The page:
News / Asia

Burma's Buddhist Extremists Criticized for Spreading Hatred

A mosque burns in Meikhtila, Burma on March 21, 2013.
A mosque burns in Meikhtila, Burma on March 21, 2013.
Daniel Schearf
Extremist Buddhist monks in Burma are under increasing criticism for failing to uphold their religious ideals of non-violence and spreading hatred and fear of Muslim minorities.  The Burmese campaigns are drawing the attention of Buddhist leaders abroad, including the Tibetan spiritual leader the Dalai Lama.  

Burma is about 90 percent Buddhist and 4 percent Muslim.  Christianity makes up another 5 percent of the population.  
But radical Buddhist monk U Wi Sate Ta, better known as U Wirathu, would have everyone believe that Muslims are a threat to Burma and Buddhism.  
In a phone interview with VOA, he claims the Muslim community is rapidly growing through illegal immigration and forcible conversions of Buddhists.
“Muslims are never willing to work for the benefit of other ethnic people," he said. "If Muslims keep getting stronger, and one becomes president, our country's religion will be destroyed like in India. We are worried about it.”
Since 2001, U Wirathu has warned against this imaginary Muslim take-over with his "969" campaign, which references Buddhist beliefs.  He was jailed in 2003 for inciting deadly anti-Muslim riots, but then released in 2012 as part of a general amnesty.
He quickly revived the 969 campaign after last year’s clashes pitting Buddhists against Muslims in western Rakhine state that killed 200 and displace 120,000.
Rights activists say monks, along with security and officials, fomented ethnic cleansing in Rakhine, a charge they deny. The unrest has since spread to central Burma where Buddhist mobs attacked Muslims, resulting in 44 deaths, including children.
Tibetan Buddhist leader the Dalai Lama Tuesday spoke out against Buddhist-led violence in Burma.  He told students at the University of Maryland it was very sad and he prayed for those with negative views of Muslims to think of the Buddha.
"Respect all religions and also respect non-believers, and no preference, this religion, that religion, but rather respect all religions and also include non-believer," he said.
The Dalai Lama, while respected internationally, heads the Tibetan school of Buddhism which has no authority over Burma's separate Theravada branch of Buddhism.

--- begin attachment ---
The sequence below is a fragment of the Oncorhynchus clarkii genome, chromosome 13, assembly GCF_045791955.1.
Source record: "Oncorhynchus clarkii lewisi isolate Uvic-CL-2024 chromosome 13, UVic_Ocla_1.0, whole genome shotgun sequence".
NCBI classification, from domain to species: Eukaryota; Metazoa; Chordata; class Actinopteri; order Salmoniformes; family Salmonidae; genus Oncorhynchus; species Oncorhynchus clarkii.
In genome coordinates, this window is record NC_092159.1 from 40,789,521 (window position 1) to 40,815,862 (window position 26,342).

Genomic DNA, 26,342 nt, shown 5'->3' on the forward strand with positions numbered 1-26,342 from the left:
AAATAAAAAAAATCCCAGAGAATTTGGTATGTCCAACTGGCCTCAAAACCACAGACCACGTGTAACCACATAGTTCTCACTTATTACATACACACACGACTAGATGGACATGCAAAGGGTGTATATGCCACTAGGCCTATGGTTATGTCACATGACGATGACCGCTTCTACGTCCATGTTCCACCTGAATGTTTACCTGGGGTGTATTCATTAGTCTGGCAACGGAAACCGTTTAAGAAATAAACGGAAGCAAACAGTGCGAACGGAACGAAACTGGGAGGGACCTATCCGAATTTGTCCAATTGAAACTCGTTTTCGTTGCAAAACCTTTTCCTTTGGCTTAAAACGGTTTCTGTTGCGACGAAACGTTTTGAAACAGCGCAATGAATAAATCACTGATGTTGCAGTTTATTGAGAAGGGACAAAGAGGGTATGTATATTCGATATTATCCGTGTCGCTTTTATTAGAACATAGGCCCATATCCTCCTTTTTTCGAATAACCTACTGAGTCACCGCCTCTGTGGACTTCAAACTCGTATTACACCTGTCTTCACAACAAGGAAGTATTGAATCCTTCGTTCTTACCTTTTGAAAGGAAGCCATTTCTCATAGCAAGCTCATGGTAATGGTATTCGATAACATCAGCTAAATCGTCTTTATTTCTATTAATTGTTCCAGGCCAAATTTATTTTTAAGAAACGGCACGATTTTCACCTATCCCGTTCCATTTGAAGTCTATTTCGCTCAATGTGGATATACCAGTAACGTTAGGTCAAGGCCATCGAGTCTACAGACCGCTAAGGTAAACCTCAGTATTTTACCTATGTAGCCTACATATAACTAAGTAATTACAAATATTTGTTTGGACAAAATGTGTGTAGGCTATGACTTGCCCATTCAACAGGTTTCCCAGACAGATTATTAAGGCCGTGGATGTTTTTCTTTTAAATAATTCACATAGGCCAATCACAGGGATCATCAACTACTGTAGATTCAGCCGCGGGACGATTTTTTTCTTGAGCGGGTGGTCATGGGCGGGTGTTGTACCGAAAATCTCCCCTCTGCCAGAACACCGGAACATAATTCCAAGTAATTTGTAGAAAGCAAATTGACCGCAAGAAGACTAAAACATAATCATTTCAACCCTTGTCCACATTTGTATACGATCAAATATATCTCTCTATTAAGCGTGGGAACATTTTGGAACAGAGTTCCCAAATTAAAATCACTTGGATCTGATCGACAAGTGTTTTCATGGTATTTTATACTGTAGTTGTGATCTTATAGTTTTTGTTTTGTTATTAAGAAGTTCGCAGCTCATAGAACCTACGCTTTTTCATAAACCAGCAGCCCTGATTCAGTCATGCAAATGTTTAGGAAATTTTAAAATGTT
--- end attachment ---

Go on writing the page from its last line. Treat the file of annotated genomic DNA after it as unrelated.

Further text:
U Wirathu, and other like-minded monks, have also called for a boycott of Muslim-owned businesses using 969 stickers to identify Buddhist shops.  But he denies the campaign has encouraged religious tensions.  
"All states that have 969 groups are peaceful," said U Wirathu. "That is why they should establish 969 groups in every state of Burma-to have peace.  Whenever they campaign, there is no violence at all because they teach the Buddhist community to defend themselves, according to law, when they get bullied by other religions."
U Wirathu calls himself the "Burmese bin Laden" in reference to the mastermind of the 9/11 attacks on the U.S. that killed 3,000 people. But despite frequent hate speech included in sermons, in written materials, and posted online, authorities have been reluctant to shut down his campaign.
Burma Muslim leader Myo Win launched a campaign to counter the 969 with stickers spreading messages of tolerance.  On Thursday he told the Foreign Correspondents Club of Thailand that Muslims in Burma are living in a state of fear.
"So…why have 969 not been identified?  That's a key question," said Myo Win. "The second thing is, why have their members not been arrested?  Why have they been allowed to continue with their campaign to disseminate misinformation about the Muslim and Islam among the Buddhist majority?"
Ajarn Sulak Sivaraksa is a founder of the Bangkok-based International Network of Engaged Buddhists.  He says the ultimate end of Buddhism is to overcome fear, but it is fear which is driving Buddhists in Burma to commit violence.
"When you have fear you can be violent, you can be greedy, you can be deluded.  Unfortunately, not only in Burma, in this country [Thailand], Sri Lanka, where Buddhism prevails, when people are afraid, they harm others, not themselves."
Burma's President Thein Sein on Monday said the country should work for peaceful coexistence between Muslims and Buddhists.